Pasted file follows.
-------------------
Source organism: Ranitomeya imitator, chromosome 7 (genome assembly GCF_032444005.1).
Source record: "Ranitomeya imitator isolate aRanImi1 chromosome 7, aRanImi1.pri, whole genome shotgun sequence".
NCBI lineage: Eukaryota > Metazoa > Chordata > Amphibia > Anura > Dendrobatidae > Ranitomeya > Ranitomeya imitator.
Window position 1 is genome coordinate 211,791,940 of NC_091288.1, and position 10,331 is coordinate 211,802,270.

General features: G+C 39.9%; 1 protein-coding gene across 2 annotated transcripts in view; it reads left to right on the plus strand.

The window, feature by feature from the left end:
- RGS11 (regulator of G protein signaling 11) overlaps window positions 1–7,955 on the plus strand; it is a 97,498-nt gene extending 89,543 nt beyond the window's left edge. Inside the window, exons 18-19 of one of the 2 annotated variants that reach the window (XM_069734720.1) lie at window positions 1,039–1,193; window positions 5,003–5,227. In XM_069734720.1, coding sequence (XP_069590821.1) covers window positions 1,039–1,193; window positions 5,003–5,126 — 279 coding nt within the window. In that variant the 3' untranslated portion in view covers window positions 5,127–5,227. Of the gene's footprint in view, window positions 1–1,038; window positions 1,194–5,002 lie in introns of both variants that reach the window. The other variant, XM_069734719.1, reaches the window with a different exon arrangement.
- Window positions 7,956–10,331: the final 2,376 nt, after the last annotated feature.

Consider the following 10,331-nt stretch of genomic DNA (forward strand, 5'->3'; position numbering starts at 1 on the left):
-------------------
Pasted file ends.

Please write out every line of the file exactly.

Source organism: Ranitomeya imitator, chromosome 7 (genome assembly GCF_032444005.1).
Source record: "Ranitomeya imitator isolate aRanImi1 chromosome 7, aRanImi1.pri, whole genome shotgun sequence".
NCBI lineage: Eukaryota > Metazoa > Chordata > Amphibia > Anura > Dendrobatidae > Ranitomeya > Ranitomeya imitator.
Window position 1 is genome coordinate 211,791,940 of NC_091288.1, and position 10,331 is coordinate 211,802,270.

General features: G+C 39.9%; 1 protein-coding gene across 2 annotated transcripts in view; it reads left to right on the plus strand.

The window, feature by feature from the left end:
- RGS11 (regulator of G protein signaling 11) overlaps window positions 1–7,955 on the plus strand; it is a 97,498-nt gene extending 89,543 nt beyond the window's left edge. Inside the window, exons 18-19 of one of the 2 annotated variants that reach the window (XM_069734720.1) lie at window positions 1,039–1,193; window positions 5,003–5,227. In XM_069734720.1, coding sequence (XP_069590821.1) covers window positions 1,039–1,193; window positions 5,003–5,126 — 279 coding nt within the window. In that variant the 3' untranslated portion in view covers window positions 5,127–5,227. Of the gene's footprint in view, window positions 1–1,038; window positions 1,194–5,002 lie in introns of both variants that reach the window. The other variant, XM_069734719.1, reaches the window with a different exon arrangement.
- Window positions 7,956–10,331: the final 2,376 nt, after the last annotated feature.

Consider the following 10,331-nt stretch of genomic DNA (forward strand, 5'->3'; position numbering starts at 1 on the left):